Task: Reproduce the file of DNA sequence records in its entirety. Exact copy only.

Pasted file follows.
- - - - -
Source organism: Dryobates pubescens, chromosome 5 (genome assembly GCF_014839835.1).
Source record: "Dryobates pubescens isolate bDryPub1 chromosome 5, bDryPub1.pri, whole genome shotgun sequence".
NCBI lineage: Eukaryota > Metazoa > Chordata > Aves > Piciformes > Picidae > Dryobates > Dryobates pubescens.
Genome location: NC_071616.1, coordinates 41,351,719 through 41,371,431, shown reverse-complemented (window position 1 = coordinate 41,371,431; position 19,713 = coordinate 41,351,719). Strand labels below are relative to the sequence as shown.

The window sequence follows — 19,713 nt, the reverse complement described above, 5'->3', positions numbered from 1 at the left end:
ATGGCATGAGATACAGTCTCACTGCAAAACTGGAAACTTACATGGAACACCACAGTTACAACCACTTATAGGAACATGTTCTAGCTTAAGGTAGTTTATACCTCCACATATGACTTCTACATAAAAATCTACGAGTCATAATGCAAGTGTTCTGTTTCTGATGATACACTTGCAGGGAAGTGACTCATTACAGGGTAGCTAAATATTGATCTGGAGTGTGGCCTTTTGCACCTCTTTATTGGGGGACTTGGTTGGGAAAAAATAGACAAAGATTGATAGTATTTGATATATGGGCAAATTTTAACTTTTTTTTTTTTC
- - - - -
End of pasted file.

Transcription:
Source organism: Dryobates pubescens, chromosome 5 (genome assembly GCF_014839835.1).
Source record: "Dryobates pubescens isolate bDryPub1 chromosome 5, bDryPub1.pri, whole genome shotgun sequence".
NCBI lineage: Eukaryota > Metazoa > Chordata > Aves > Piciformes > Picidae > Dryobates > Dryobates pubescens.
Genome location: NC_071616.1, coordinates 41,351,719 through 41,371,431, shown reverse-complemented (window position 1 = coordinate 41,371,431; position 19,713 = coordinate 41,351,719). Strand labels below are relative to the sequence as shown.

The window sequence follows — 19,713 nt, the reverse complement described above, 5'->3', positions numbered from 1 at the left end:
ATGGCATGAGATACAGTCTCACTGCAAAACTGGAAACTTACATGGAACACCACAGTTACAACCACTTATAGGAACATGTTCTAGCTTAAGGTAGTTTATACCTCCACATATGACTTCTACATAAAAATCTACGAGTCATAATGCAAGTGTTCTGTTTCTGATGATACACTTGCAGGGAAGTGACTCATTACAGGGTAGCTAAATATTGATCTGGAGTGTGGCCTTTTGCACCTCTTTATTGGGGGACTTGGTTGGGAAAAAATAGACAAAGATTGATAGTATTTGATATATGGGCAAATTTTAACTTTTTTTTTTTTC